The rule, released Thursday by the Centers for Medicare and Medicaid Services, is the next step in its implementation of the surprise billing ban passed last year by Congress.

    Payers praised the regulation as the "right approach," while providers swiftly denounced it as a "miscue" arbitrarily favoring insurers. At issue is the part of the regulation that lays out the independent dispute resolution process used when there is a disagreement between providers and payers over the fair price for an out-of-network service.

    In the IDR process, both the insurer and provider tell an arbiter what they think the appropriate rate for an out-of-network service is. CMS directs the arbiter to presume the "qualifying payment amount," which is usually an insurer's median contracted rate for the same service in a geographic area, is the "appropriate" rate and pick the offer closest to that.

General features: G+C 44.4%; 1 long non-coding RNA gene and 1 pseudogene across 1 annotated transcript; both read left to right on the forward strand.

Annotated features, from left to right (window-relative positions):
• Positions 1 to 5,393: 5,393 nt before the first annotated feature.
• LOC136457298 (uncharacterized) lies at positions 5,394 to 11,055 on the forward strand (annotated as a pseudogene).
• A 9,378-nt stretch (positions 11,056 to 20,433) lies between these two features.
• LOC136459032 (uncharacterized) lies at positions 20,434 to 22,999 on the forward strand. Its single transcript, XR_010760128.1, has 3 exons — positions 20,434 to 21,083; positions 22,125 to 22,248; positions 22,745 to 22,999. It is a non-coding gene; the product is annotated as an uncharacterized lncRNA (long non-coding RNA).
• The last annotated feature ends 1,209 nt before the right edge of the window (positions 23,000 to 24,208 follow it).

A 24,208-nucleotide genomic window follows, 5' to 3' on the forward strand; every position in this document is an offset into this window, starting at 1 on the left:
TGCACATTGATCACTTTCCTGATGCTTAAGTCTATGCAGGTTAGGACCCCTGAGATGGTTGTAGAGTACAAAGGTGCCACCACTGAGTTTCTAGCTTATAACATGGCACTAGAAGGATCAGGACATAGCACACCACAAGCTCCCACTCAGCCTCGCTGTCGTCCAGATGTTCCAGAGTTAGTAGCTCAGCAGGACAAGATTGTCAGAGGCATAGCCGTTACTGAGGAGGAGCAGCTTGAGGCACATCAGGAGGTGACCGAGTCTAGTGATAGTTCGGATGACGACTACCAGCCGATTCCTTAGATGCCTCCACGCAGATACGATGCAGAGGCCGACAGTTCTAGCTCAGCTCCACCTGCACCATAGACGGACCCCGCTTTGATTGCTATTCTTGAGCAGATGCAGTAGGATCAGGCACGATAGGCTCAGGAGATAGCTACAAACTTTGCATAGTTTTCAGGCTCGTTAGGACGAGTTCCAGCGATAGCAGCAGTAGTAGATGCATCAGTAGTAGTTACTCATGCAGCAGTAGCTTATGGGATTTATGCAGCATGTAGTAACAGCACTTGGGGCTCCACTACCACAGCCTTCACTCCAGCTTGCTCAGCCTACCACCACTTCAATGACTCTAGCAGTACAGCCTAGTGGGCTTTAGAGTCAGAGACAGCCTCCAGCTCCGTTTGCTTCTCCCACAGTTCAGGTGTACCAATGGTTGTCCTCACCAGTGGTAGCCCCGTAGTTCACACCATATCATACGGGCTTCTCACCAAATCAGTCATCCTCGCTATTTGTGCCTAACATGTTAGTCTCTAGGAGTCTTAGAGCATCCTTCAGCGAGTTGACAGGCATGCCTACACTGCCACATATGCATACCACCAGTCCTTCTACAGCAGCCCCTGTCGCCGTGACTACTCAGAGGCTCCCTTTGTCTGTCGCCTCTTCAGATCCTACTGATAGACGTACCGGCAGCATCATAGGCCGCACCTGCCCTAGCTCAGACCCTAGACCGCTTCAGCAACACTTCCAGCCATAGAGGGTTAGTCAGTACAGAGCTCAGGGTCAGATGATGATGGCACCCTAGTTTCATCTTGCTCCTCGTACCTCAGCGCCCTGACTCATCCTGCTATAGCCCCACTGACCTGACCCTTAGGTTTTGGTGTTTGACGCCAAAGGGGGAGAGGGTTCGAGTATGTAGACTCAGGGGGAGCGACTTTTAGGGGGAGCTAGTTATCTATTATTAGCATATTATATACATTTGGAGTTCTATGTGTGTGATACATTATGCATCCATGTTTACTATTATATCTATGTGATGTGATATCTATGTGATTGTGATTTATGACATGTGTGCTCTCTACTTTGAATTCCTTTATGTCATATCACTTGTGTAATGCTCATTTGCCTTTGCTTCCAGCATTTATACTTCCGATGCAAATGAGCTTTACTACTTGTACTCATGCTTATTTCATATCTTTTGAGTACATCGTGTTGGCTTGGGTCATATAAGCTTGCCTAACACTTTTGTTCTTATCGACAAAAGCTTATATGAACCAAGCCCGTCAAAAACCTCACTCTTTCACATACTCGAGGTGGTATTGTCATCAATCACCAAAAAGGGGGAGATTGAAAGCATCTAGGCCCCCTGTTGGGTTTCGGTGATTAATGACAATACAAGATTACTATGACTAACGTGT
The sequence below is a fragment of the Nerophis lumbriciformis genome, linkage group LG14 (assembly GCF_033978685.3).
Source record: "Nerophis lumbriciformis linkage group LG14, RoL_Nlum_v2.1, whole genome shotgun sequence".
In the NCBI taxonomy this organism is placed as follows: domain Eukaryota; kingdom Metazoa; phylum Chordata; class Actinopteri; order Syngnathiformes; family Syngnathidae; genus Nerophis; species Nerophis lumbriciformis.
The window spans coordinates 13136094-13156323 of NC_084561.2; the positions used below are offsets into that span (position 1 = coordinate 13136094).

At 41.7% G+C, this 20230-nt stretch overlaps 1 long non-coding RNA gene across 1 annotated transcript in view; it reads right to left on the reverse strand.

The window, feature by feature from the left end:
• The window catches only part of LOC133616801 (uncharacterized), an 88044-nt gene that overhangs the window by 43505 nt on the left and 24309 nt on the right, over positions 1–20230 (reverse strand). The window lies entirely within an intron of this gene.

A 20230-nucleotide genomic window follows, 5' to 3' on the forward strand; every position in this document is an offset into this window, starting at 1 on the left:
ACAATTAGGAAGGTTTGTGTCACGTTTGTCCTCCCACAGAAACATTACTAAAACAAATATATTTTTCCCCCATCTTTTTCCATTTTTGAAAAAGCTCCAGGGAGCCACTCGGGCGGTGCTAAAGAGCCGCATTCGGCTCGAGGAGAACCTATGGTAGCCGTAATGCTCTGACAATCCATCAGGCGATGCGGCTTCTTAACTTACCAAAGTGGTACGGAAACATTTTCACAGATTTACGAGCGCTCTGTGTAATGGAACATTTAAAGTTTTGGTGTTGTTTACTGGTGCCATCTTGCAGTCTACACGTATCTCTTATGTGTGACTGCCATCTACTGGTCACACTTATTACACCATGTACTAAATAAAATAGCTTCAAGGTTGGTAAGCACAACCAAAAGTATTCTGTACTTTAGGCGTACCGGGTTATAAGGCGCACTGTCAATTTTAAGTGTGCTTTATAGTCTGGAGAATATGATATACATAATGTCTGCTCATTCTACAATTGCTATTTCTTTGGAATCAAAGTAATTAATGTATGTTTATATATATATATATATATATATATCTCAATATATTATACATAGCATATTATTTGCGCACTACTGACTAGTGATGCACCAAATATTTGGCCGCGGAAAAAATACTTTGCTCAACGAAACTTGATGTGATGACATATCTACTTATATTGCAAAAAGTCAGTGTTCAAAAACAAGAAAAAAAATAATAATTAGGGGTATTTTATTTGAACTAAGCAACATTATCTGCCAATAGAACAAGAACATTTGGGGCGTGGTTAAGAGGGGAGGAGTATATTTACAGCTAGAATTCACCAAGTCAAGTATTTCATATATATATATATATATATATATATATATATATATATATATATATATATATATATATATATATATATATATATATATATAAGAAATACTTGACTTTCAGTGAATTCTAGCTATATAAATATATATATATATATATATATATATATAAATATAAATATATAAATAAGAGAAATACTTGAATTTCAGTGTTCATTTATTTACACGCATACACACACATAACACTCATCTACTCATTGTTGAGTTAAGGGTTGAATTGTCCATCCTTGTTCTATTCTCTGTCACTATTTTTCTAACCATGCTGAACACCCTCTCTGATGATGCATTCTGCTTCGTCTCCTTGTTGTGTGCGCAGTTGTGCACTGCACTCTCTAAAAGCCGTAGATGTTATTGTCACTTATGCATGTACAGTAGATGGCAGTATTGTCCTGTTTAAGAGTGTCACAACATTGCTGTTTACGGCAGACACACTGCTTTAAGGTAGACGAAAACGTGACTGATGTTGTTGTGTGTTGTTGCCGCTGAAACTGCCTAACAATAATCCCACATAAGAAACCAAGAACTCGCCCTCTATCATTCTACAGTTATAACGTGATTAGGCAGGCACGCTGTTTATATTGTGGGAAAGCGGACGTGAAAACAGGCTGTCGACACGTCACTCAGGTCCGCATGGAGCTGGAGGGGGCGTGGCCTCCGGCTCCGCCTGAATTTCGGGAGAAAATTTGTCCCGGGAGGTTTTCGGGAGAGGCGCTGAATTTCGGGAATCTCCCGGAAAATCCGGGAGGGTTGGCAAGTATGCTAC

In the providers' minds, that gives insurers too much leverage.

    "It goes way beyond protecting patients. It protects insurance companies and gives primary credence to their point of view and data," said Chip Kahn, CEO of Federation of American Hospitals. FHA is a trade group that represents for-profit hospitals.

     Continue reading►

  • 30 Sep 2021 10:36 PM | Matt Zavadsky (Administrator)

    This a VERY WELL-DONE, research and evidence-based commentary on the cause, effect, and recommended SOLUTIONS to ED overcrowding.

    It’s a bit long, but well worth the read!  A PDF of the commentary is attached.